Applied Bodybuilding Research: The Latest News - 3-15-04!

Learn about the beneficial effects of creatine supplementation and women, the latest information about electrostimulation, the importance of post-exercise nutrition and much more!

Creatine and women in softball...

Creatine monohydrate is known the world over as a safe and efficacious substance. Millions of people have used it with outstanding results. The majority have also been male. One of the reasons for this trend is the perception that creatine results in being "muscle-bound."

Recently, the trend of male dominated creatine use has begun to change, albeit slowly.

A new study has examined twenty-six collegiate female softball players, and split them into two groups using random assignment. Each group was put on an exercise regimen, and each group ingested twenty grams of creatine for a one week period.

After the first week, the second group consumed three grams of creatine per day for two weeks, while the other group ingested three grams of a placebo substance for weeks three and four.

This double-blind study found that although isometric strength did not differ between groups, twenty grams of creatine drastically improved muscular torque and strength. The effects seen in females, however, were less than the effects seen in males on the same protocol.

SOURCE: Ayoama, R., Hiruma, E., Sasaki, H. Effects of creatine loading on muscular strength and endurance of female softball players. Journal of Sports Medicine and Physical Fitness. Vol. 43, No.4: 481-487, 2003.


Older athletes and weight training...

As humans age, muscle tissue ages and undergoes gradual but substantial qualitative, quantitative and functional changes.

For older persons in particular, muscular weakness is a concern as bone can become increasingly prone to fracture. This is even truer for persons suffering from sarcopenia.

A study examined eighteen subjects with a mean age of 74.3 and subjected them to a fourteen week weight training regiment (light intensity).

After the program, subjects were tested using various non-invasive methods and it was shown that muscle strength had improved by 19%. This study further supports the idea that weight training offers protective benefits that can improve quality of life in persons of all ages.

SOURCE: Reeves, N.D., et al. Effect of resistance training on skeletal muscle-specific force in elderly humans. Journal of Applied Physiology 96:885-892, 2004.


ES: Helpful after all!

We've all seen the advertisements on late night TV for the machine with the sticky patches that, if applied, will supposedly improve your muscle tone through electric stimulation. We've also seen the high price and mediocre results that these machines deliver. Generally, most people regard such devices as a scam.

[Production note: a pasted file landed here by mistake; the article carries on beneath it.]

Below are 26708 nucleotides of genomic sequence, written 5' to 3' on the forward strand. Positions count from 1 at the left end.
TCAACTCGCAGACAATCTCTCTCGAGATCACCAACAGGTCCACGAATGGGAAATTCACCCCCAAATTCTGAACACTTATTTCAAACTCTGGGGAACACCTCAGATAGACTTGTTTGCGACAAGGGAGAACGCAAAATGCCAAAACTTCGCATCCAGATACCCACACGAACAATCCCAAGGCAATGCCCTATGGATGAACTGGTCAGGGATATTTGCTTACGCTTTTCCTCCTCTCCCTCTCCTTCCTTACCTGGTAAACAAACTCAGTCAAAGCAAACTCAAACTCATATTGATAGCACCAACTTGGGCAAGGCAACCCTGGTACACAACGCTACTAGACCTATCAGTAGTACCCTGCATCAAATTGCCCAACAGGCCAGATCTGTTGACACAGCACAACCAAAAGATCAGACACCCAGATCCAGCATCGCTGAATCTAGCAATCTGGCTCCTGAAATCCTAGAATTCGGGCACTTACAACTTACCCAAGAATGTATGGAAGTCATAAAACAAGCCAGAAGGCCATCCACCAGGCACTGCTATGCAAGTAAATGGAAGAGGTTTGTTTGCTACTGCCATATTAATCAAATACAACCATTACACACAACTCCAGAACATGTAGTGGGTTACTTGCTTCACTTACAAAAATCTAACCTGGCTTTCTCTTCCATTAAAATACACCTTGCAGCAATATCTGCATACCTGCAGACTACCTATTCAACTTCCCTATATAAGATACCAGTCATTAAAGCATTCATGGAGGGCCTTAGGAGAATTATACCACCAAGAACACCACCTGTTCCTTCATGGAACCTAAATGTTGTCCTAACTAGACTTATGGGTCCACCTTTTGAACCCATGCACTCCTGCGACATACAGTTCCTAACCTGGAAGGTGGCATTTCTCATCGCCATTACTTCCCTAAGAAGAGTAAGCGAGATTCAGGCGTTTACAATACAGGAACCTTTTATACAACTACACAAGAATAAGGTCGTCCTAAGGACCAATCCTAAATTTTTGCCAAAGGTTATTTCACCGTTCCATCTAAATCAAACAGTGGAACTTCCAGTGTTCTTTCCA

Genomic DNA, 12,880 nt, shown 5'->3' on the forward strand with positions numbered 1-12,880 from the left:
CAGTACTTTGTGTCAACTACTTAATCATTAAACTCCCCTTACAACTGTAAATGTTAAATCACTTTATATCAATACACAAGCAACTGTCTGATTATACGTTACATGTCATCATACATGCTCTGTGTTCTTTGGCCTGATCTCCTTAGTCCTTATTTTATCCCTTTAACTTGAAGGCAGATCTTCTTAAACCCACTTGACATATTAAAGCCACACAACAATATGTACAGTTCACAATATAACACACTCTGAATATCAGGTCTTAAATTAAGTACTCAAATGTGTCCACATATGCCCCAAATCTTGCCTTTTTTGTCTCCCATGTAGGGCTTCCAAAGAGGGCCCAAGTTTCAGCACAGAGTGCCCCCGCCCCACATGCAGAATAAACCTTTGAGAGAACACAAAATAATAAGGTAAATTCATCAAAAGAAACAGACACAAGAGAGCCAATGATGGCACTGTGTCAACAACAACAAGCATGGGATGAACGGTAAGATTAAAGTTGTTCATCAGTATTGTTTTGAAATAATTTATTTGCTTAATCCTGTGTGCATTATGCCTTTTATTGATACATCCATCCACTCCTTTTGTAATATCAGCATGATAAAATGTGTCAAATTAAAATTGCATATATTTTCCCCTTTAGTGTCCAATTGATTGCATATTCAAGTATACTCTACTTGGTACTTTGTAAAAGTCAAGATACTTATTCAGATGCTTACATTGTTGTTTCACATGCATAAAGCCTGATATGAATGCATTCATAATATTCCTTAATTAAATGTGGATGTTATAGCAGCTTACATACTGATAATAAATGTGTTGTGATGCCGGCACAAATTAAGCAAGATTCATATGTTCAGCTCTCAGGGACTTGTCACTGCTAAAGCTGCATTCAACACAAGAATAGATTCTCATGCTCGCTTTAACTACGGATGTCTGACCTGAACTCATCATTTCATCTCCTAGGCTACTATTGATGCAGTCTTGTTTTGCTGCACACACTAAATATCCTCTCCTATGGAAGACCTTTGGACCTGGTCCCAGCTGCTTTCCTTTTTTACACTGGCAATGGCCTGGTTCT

These machines often make the claim that they can build muscle by using electrical current to force the contraction of muscle fibres. It should be fairly obvious that if you want this kind of exercise for free, a flexing session of about 20 minutes in front of your mirror will do, and you can then pay yourself the cost of the machine, in the form of a box of protein bars, or a steak dinner at the restaurant down the street.

New research, however, has shown that the line of reasoning above may be short-sighted.

A study by Japanese researchers examined eight male subjects with a mean age of 24.8 and applied stimulation electrodes (the patches) to the hamstring, quadriceps, tibialis anterior and triceps surae areas.

After the tests were complete and the data analyzed, it was found that electrical stimulation substantially enhanced energy consumption, carbohydrate oxidization and whole body glucose uptake, when subjects performed low intensity exercise.

These machines, then, would be ideal to use before contests to increase the amount of glucose taken up by muscles.

SOURCE: Hamada, T. Hayashi, T., Kimura, T., Nakao, K., Toshio, M. Electrical stimulation of human lower extremities enhances energy consumption, carbohydrate oxidization, and whole body glucose uptake. Journal of Applied Physiology, 96:911-916, 2004.


Post exercise nutrition: It is critical to your success!

Those of us who have been in the iron game for a while know the importance of post-workout nutrition. In fact, we know that nutrition alone can make, or break, a bodybuilding career.

Recent research has examined 387 healthy adult male marines, from six platoons in the Marine Corps, to test the effect of post-workout nutrition on overall immune functioning.

The results shows that the supplementation group (n=130) who used post-workout nutrition had 33% fewer medical visits, 28% fewer bacterial/viral infections, 37% joint / muscular problems, and a massive 83% fewer cases of heat exhaustion. It was also apparent from the data that the supplementation group had less muscle soreness, 24 hours post-exercise.

This study only reinforces what smart bodybuilders have known for years: Post-exercise nutrition is critical. If you are not paying attention to this aspect of your recovery strategy, you will suffer because of it.